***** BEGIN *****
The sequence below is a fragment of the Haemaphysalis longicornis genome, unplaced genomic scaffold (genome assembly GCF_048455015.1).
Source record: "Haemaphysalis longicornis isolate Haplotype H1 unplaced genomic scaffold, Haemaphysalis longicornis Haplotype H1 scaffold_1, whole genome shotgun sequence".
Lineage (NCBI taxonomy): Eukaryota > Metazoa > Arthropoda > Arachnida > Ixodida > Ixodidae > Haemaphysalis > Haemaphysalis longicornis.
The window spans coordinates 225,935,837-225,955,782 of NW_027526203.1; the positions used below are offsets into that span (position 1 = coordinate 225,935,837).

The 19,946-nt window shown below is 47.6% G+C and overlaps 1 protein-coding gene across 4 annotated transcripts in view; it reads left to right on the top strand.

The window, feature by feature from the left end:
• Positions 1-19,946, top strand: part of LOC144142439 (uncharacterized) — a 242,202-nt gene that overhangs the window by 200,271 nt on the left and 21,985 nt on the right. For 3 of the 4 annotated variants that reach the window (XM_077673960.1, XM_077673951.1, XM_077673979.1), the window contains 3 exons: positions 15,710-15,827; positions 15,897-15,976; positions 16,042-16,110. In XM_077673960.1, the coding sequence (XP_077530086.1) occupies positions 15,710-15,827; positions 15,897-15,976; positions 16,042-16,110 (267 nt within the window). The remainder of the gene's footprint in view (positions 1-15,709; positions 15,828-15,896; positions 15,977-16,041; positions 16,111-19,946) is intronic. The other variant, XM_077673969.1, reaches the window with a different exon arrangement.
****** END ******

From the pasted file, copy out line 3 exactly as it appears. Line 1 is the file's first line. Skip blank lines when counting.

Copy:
Lineage (NCBI taxonomy): Eukaryota > Metazoa > Arthropoda > Arachnida > Ixodida > Ixodidae > Haemaphysalis > Haemaphysalis longicornis.